Tiny Spheres with Different Faces: Targeted Drug Delivery

 
Post new topic   Reply to topic    Institute of Nanotechnology Forum Index -> Nanobiomed
View previous topic :: View next topic  
Author Message
nanoorg
Site Admin


Joined: 16 Mar 2004
Posts: 1392

PostPosted: Fri Sep 05, 2008 3:47 pm    Post subject: Tiny Spheres with Different Faces: Targeted Drug Delivery Reply with quote

Tiny Spheres with Different Faces Can be Used as Shuttles, Self Propelled Sensors and Targeted Drug Delivery Devices
For the first time, researchers at North Carolina State University have demonstrated that microscopic "two-faced" spheres whose halves are physically or chemically different so-called Janus particles will move like stealthy submarines when an alternating electrical field is applied to liquid surrounding the particles.
A paper describing the research, published in the Feb. 8, 2008, edition of Physical Review Letters, advances knowledge about how potential "smart" materials think of tiny engines or sensors can move around and respond to changes in their environment. Janus particles could be used as microscopic mixers, molecular "shuttles," self-propelling microsensors or means of targeted drug delivery.

The researchers Dr. Orlin Velev, associate professor of chemical and biomolecular engineering at NC State and lead author of the paper; Sumit Gangwal, an NC State graduate student; Dr. Olivier Cayre, a post-doctoral researcher in Velev's lab; and Dr. Martin Bazant from Massachusetts Institute of Technology created tiny two-faced gold and plastic particles and applied low frequency alternating current to the water containing the particles. The electric field was of voltage and frequency similar to the ones you'd get if you plugged a device into a socket in your home or office.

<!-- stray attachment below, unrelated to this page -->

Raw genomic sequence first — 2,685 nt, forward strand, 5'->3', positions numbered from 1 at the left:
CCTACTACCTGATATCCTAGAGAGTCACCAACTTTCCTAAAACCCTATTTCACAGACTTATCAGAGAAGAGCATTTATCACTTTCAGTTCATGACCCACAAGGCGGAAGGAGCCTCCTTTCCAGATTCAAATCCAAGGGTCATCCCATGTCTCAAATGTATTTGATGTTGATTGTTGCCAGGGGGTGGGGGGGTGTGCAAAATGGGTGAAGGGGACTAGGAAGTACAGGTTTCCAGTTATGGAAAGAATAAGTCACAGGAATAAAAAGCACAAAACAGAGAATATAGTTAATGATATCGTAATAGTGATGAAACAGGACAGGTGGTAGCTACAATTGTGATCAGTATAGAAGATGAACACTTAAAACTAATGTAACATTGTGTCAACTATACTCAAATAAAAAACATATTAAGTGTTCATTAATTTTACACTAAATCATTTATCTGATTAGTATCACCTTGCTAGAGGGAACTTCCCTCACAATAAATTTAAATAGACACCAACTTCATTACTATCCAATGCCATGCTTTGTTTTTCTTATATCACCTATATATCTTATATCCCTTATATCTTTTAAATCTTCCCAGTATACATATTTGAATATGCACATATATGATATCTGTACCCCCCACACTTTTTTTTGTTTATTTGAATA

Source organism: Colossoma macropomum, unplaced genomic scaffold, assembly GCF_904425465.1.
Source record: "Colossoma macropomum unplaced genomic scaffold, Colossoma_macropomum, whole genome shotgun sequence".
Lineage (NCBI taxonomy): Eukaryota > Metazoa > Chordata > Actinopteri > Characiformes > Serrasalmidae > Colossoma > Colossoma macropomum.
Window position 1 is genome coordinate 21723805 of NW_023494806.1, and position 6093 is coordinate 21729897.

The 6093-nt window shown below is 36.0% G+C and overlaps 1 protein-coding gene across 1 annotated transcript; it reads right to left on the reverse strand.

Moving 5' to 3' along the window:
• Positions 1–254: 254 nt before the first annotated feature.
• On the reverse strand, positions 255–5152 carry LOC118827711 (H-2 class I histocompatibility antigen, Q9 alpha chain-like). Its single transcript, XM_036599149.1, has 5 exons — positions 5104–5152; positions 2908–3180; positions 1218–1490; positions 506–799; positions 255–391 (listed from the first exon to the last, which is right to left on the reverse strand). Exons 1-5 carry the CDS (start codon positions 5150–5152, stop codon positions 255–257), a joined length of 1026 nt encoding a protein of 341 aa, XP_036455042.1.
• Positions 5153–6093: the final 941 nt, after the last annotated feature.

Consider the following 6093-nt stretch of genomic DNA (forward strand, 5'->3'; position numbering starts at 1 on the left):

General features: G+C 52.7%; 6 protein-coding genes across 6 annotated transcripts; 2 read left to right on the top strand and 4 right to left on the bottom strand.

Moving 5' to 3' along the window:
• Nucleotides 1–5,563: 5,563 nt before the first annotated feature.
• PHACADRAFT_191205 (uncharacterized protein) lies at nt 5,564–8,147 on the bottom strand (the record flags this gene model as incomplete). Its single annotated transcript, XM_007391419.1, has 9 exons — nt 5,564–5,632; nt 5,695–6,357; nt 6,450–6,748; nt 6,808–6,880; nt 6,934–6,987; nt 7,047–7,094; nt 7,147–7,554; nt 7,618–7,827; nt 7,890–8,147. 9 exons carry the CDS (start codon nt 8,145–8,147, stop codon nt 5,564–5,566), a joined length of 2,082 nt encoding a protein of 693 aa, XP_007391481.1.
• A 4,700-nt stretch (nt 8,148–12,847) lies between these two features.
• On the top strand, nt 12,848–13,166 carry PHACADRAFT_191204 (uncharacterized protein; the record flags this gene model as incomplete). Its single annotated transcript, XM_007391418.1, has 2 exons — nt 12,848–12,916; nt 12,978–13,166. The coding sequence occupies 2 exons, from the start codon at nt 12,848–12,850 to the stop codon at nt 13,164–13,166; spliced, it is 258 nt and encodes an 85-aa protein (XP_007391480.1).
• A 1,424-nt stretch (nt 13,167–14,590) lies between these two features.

North Carolina State University research demonstrated "two-faced," micrometer-sized particles that propelled themselves perpendicular to the direction of an electrical field,
not in the direction of the field, as would be expected.

Velev says the micrometer-sized particles convert the electrical field into liquid motion around them and then unexpectedly propel themselves perpendicular to the direction of the powered electrodes
not in the direction of the electrical field, as would be expected. The particles always travel in the same orientation: with the plastic "face" as the front of the mini-submarine and the metallic "face" in the rear, Velev added.

The phenomenon called "induced-charge electrophoresis," which had been predicted in a theoretical model by the MIT collaborator had not been demonstrated previously.

The term "Janus particle" comes from the name of a Roman god with two faces. Velev says that these materials have the potential to perform a variety of applications.

"You can imagine other types of Janus particles comprising a 'smart gel' that responds to a change in its environment and then releases drugs, for example," Velev says. Fabricating these responsive materials on the microscale and nanoscale is an exciting and rapidly developing area of science, he adds.

"We are able to create tiny Janus particles of the same size and shape and are beginning to learn how to give them functionality," Velev said. "The next step is to create more complex particles that are able to perform more specialized functions in addition to propelling themselves around."
Back to top
View user's profile Send private message
Display posts from previous:   
Post new topic   Reply to topic    Institute of Nanotechnology Forum Index -> Nanobiomed All times are GMT
Page 1 of 1
 

 
Jump to:  
You cannot post new topics in this forum
You cannot reply to topics in this forum
You cannot edit your posts in this forum
You cannot delete your posts in this forum
You cannot vote in polls in this forum


Powered by phpBB © 2001, 2002 phpBB Group